Thursday, January 23, 2020

Lynx Peak - 1.11.2020

As we climbed out of the Webfoot couloir in the fading afternoon light a few weeks ago the Reed Lakes Valley was painted purple, pink, and gold by winter light. Looking at Montana Peak, I smiled back on the ridiculous day we had there a couple years ago, and drooled over the southwest face of Lynx Peak.


The image of Lynx was still burned in my retinas on the following Friday, so Zack, Nyssa, and Eric agreed to forgo easy powder skiing in favor of a long cold approach for variable wind-affect.

The Pinnacle was getting the first soft light of the morning as we turned away from Archangel and towards Reed Lakes. Its amazing to think that snow sticks to the other side of that vertical block. At least sort of.


Done with the approach to the approach, we wound up through the boulder fields of the valley as the arctic air carried by the north winds bit into our faces. Looking behind me, Nyssa looked more like an icicle than a human.

Behind Eric is Higher Spire which Alex, Alec, and I skied a few years ago - it links up nicely with several other nice lines behind the Snowbird.

Wednesday, January 22, 2020

Anchorage Ski Outlook - 1.22.2020

Thurs – Fricold, dry, gap winds (high confidence).
Temps dropping again. Inversions in the usual spots (East Anchorage, Portage, Granite, etc). Some fog. Gap winds in channeled terrain like Whittier, Seward, Turnagain Arm, the Mat Valley, Peters Hills, and especially Thompson Pass. Sheltered ski terrain should be protected from the wind.

Weekend: cold, cloudy/showery near coast, gap winds (moderate confidence).
More cold temps. Some clouds/showers near coast, with a storm possibly arriving Sunday. Inversions. Gap winds in channeled terrain. Sheltered terrain should be protected from the wind.

Early Next Week: cool temps, snowfall near coast (low confidence).
Temps will moderate slightly as storms brush up against the Gulf of Alaska. Areas close to the coast will get some snow; while the inland stays drier. No rain concerns.

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Eddies North - 2.11.2017

Updated 1.22.2019 to include another great day on Eddies.

When we skied the southwest face of Wolverine last week I couldn't take my eyes of the wall across the way: pinner chutes so tight and incised that that they're barely visible. Despite sunnier and easier options I convinced Alex and Bobby to check em out.

Things started off well with a forgotten beacon and a memorable scramble in and out of the Wolverine Creek gorge.

Photo: Bobby Lieberman

Then we were out of the gorge and into the jaw-dropping valley. Breaking trail in the morning light as the final snowflakes of the last storm fell out of the blue sky was one of those really special moments of perfection.

Photo: Bobby Lieberman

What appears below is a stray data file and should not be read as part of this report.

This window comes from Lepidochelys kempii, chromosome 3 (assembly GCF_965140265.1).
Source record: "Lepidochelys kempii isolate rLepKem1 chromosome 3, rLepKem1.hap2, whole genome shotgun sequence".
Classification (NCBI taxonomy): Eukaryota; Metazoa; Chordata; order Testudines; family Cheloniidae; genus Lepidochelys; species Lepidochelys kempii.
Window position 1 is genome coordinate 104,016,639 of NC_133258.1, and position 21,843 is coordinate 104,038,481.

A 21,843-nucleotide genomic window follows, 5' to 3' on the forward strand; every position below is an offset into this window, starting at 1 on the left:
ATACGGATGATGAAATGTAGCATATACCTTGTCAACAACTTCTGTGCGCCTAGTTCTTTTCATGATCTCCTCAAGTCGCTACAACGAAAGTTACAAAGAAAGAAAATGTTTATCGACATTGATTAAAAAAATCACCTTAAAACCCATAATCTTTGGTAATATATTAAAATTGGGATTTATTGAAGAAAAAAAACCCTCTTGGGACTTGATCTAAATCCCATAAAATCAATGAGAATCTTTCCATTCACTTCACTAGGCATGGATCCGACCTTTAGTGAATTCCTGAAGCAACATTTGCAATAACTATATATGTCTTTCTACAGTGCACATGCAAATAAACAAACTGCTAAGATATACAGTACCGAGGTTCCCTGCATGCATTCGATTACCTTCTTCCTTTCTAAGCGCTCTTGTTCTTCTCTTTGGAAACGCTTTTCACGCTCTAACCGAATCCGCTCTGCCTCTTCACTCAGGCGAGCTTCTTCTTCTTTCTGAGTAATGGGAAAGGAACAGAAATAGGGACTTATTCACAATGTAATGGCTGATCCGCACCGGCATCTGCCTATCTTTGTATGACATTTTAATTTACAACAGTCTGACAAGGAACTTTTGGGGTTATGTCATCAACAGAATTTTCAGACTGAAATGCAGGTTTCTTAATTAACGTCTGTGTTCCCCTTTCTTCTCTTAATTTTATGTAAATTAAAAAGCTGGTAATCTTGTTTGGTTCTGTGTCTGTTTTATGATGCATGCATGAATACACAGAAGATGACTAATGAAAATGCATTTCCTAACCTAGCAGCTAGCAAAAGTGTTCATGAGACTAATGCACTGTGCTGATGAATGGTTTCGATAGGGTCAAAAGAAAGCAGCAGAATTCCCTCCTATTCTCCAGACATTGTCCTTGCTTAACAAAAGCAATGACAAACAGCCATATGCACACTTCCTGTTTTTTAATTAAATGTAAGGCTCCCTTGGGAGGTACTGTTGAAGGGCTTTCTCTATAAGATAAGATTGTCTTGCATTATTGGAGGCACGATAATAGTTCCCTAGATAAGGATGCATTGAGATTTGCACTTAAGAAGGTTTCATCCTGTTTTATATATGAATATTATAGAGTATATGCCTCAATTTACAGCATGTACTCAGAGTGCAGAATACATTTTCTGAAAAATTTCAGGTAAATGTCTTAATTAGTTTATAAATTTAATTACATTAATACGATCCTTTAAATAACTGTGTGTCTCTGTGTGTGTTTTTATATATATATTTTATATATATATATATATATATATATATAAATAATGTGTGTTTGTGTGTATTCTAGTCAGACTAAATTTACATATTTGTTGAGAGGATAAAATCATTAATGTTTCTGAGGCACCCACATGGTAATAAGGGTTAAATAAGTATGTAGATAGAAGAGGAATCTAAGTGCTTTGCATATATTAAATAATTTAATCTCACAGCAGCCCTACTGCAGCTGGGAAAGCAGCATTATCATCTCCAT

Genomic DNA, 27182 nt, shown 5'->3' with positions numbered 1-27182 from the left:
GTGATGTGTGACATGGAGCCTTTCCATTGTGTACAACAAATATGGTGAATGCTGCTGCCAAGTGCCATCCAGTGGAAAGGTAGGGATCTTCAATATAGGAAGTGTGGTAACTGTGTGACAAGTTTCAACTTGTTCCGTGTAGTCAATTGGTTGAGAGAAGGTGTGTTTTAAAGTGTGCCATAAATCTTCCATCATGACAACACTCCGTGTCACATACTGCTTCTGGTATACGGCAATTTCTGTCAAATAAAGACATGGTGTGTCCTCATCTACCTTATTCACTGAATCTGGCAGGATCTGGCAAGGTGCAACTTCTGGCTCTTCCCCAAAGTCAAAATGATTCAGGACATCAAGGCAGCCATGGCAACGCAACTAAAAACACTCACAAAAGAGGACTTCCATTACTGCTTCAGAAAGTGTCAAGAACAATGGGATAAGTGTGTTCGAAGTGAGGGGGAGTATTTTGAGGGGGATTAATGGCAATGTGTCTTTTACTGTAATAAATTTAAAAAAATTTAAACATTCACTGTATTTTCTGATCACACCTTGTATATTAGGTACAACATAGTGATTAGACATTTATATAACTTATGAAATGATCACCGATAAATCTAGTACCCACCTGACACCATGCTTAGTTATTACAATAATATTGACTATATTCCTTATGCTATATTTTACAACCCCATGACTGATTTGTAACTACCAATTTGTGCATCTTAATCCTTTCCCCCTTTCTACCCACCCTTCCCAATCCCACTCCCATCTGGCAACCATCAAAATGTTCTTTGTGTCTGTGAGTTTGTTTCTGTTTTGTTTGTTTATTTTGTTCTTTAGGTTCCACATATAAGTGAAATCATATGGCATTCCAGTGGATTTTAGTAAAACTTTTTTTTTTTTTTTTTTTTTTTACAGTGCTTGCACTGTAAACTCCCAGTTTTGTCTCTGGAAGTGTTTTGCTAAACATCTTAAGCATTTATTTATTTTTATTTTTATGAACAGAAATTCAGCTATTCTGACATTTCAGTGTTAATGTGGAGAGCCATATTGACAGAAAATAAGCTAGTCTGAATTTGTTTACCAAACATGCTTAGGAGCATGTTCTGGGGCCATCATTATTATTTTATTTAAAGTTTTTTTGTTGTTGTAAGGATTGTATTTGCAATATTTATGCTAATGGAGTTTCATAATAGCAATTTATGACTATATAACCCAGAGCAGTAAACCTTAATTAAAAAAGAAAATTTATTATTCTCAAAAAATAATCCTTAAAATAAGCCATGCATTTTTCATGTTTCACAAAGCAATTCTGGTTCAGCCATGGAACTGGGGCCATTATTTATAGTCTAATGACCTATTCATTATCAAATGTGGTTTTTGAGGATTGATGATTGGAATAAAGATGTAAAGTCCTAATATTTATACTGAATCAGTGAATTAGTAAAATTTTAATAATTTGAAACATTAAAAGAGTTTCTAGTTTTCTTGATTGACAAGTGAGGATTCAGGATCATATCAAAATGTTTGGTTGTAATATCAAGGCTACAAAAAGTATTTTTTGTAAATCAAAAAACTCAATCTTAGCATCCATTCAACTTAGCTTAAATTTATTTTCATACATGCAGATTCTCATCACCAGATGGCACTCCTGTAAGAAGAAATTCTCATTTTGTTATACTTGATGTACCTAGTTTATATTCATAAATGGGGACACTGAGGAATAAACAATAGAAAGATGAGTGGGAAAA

Arriving at the bottom of the chute, we could see that it had slid during the night, then filled back in. Perfect. Under the imposing south face of Wolverine we switched over to booting. Noah Lohr and Eric Dahl's insane line from last week is visible behind us.

Tincan Proper - 3.8.2015

Updated 1.22.2019 to include another great day on Proper.

One of the key components of weather forecasting are trends. When consecutive model runs consistently report a storm is coming, confidence in the storm increases. When one run forecasts sun and the next run forecasts snow, confidence decreases.

Twenty Mile to the North, so much fun doing so many things up there.

As March arrived the models started to forecast a storm for the night of the 6th. Each model run confirmed the storm, and even started to increase its size. There was a catch, too much snow and the stability balance would tip. When I went to bed at midnight on the 6th it still wasn't snowing at Hatcher, and the radar showed the moisture way down the Cook Inlet. Were the model trends wrong?
We warmed up in Common Bowl, Matt deemed it a success.

I woke up at 2 AM to check the Independence Mine webcam. Drifts were already forming: windslabs would be a problem. At 6 AM, Independence mine had 8 inches of new snow and the radar and webcams confirmed that heavy orographic precipitation was still in full affect at Hatcher.

Beginning to feel better about the snowpack, we jumped over to Hippy Bowl.

Tuesday, January 14, 2020

Cornbiscuit - 11.14.2015

Updated 1.14.2019 to include another great day on Cornbiscuit.

After spending 14 hours on a plane, and the previous week in the desert, we landed in Anchorage on Friday morning.


Digging into the weather history, one thing was clear: winds had scoured Turnagain Pass. Gap winds, outflow winds, storm winds, from the north, east, and west.
Saturday morning, looking for protected terrain, we worked our way back into the valley.


Starting to figure out the snowpack, Zack picked a zipper chute for the second run.